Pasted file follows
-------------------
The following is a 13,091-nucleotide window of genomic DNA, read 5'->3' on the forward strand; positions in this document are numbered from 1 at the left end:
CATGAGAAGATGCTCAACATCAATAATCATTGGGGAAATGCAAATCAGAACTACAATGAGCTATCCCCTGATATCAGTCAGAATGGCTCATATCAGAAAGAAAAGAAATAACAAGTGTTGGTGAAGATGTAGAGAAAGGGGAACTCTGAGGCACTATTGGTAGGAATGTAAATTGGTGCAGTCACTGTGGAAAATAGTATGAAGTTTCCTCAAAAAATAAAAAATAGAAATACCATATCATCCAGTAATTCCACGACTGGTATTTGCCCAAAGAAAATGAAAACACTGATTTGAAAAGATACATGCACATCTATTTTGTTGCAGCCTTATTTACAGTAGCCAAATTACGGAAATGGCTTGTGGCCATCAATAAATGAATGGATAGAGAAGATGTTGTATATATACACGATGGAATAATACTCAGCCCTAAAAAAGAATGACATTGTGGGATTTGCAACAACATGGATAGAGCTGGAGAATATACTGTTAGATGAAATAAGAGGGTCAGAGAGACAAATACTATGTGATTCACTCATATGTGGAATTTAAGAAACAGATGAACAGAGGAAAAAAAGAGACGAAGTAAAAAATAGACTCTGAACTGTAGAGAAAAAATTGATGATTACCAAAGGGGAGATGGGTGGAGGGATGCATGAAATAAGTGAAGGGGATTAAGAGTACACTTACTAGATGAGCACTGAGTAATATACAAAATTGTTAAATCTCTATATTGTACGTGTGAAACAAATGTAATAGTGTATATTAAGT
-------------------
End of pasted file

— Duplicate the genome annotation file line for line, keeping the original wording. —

The following is a 13,091-nucleotide window of genomic DNA, read 5'->3' on the forward strand; positions in this document are numbered from 1 at the left end:
CATGAGAAGATGCTCAACATCAATAATCATTGGGGAAATGCAAATCAGAACTACAATGAGCTATCCCCTGATATCAGTCAGAATGGCTCATATCAGAAAGAAAAGAAATAACAAGTGTTGGTGAAGATGTAGAGAAAGGGGAACTCTGAGGCACTATTGGTAGGAATGTAAATTGGTGCAGTCACTGTGGAAAATAGTATGAAGTTTCCTCAAAAAATAAAAAATAGAAATACCATATCATCCAGTAATTCCACGACTGGTATTTGCCCAAAGAAAATGAAAACACTGATTTGAAAAGATACATGCACATCTATTTTGTTGCAGCCTTATTTACAGTAGCCAAATTACGGAAATGGCTTGTGGCCATCAATAAATGAATGGATAGAGAAGATGTTGTATATATACACGATGGAATAATACTCAGCCCTAAAAAAGAATGACATTGTGGGATTTGCAACAACATGGATAGAGCTGGAGAATATACTGTTAGATGAAATAAGAGGGTCAGAGAGACAAATACTATGTGATTCACTCATATGTGGAATTTAAGAAACAGATGAACAGAGGAAAAAAAGAGACGAAGTAAAAAATAGACTCTGAACTGTAGAGAAAAAATTGATGATTACCAAAGGGGAGATGGGTGGAGGGATGCATGAAATAAGTGAAGGGGATTAAGAGTACACTTACTAGATGAGCACTGAGTAATATACAAAATTGTTAAATCTCTATATTGTACGTGTGAAACAAATGTAATAGTGTATATTAAGT